October 29, 2015

BUGEL CALL:

MAN VS. MACHINE: NFL WEEK 8 PICKS (Rufus Peabody and Will Leitch, 10/29/15, Sports on Earth)

Bruce Arians got some flack this week for not being able to run the clock out late in the fourth quarter against the Ravens. I was on a date, so I didn't get to watch the second half of the game, but when I flipped on ESPN afterward, I was surprised to learn that the Cardinals mismanaged the clock, since there is no coach I would rather have salting away a lead than Arians. My reasoning is pretty simple: Arians plays to win, rather than playing not to lose, like most NFL coaches. The version of the so-called "four-minute offense" most NFL teams employ is the ugly stepbrother to the dreaded prevent defense. Most of the time, it involves running the ball three times against an opponent expecting the run, punting, and relying on your defense to stop an offense with nothing to lose. There is a good reason teams behave sub-optimally in these situations, and it's the same reason they punt more than they should: incentives. When a coach makes a decision deviating from the traditional, overly conservative league norms, he's remembered for it if it's unsuccessful, but rarely noticed when it works. And in this day and age of what-have-you-done-for-me-lately, coaches do not want to be seen as actively bad.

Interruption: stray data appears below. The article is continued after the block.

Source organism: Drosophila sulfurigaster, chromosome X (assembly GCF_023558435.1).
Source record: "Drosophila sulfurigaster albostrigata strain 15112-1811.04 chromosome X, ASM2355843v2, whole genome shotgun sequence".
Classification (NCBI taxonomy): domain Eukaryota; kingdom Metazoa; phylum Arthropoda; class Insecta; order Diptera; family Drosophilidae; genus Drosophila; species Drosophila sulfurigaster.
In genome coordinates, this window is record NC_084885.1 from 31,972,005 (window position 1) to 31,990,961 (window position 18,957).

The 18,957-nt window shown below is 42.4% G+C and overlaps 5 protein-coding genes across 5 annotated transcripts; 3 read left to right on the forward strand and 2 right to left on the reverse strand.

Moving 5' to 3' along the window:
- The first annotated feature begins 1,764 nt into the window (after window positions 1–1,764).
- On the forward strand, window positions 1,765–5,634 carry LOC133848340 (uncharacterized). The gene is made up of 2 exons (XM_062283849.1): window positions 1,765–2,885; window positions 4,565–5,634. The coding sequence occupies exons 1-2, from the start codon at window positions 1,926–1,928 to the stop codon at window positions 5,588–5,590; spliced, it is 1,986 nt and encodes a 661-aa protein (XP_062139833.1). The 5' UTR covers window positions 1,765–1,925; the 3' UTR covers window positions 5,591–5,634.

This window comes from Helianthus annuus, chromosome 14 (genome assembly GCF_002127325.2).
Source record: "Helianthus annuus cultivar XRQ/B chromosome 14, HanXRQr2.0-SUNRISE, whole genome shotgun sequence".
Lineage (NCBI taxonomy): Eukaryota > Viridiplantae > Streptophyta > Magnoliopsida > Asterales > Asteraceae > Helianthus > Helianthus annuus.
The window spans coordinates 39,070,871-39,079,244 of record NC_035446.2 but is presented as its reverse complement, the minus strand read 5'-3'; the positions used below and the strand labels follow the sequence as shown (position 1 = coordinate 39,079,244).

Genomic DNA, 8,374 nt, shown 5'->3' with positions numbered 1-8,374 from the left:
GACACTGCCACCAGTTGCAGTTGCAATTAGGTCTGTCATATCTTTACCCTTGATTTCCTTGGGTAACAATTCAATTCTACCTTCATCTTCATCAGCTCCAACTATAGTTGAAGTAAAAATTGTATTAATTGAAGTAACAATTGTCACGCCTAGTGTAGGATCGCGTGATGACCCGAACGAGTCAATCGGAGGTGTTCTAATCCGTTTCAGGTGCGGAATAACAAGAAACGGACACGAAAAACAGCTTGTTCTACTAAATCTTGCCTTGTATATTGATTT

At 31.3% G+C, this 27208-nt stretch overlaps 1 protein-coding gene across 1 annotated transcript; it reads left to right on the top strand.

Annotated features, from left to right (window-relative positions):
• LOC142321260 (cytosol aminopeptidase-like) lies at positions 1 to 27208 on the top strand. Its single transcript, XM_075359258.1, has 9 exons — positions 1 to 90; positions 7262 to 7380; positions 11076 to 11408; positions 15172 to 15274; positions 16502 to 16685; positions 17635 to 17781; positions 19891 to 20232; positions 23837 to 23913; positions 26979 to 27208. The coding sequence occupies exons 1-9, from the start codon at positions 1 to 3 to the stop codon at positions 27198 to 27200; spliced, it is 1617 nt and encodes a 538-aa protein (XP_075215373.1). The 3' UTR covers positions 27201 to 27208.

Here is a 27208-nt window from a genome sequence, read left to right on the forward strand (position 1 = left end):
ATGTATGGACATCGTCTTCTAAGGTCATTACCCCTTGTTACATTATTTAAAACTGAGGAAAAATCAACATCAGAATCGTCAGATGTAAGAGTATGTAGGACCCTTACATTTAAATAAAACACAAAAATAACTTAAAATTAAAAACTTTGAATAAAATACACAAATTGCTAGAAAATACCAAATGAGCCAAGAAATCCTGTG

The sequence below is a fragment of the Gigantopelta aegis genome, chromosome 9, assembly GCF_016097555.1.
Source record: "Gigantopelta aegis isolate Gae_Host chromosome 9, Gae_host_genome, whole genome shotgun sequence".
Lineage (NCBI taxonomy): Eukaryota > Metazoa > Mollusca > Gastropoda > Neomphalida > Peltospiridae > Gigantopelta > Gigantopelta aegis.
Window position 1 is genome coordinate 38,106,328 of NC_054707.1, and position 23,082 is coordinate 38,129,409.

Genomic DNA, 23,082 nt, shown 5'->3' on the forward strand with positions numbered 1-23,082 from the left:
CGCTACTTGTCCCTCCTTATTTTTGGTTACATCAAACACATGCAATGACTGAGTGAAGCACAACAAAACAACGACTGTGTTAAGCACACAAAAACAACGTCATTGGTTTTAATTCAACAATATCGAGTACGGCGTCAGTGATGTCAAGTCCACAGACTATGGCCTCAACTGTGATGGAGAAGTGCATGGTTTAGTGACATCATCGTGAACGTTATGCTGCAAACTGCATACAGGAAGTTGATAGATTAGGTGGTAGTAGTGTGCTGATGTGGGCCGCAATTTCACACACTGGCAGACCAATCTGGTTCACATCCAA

When I actually looked through the play-by-play of the Cardinals' four-minute offense (well, technically their drive started with 4:26 remaining), it looked like typical Bruce Arians play calling -- some runs, some passes. Of course, nobody in the media mentioned this non-conservative play calling that generated two first downs, took two minutes off the clock and forced the Ravens to burn all three timeouts. What they do remember is Carson Palmer getting penalized for intentional grounding with 2:27 remaining and the Ravens out of timeouts. Sure, the play didn't work out, but it was not due to a flaw in the decision-making process; the play called was a screen pass, and a first down would have ended the game. Arians said after the game "that's the time to go for the throat." He was doing what he's quietly done so well for the last few seasons -- playing to win. -- Rufus Peabody

Posted by at October 29, 2015 6:06 PM
  

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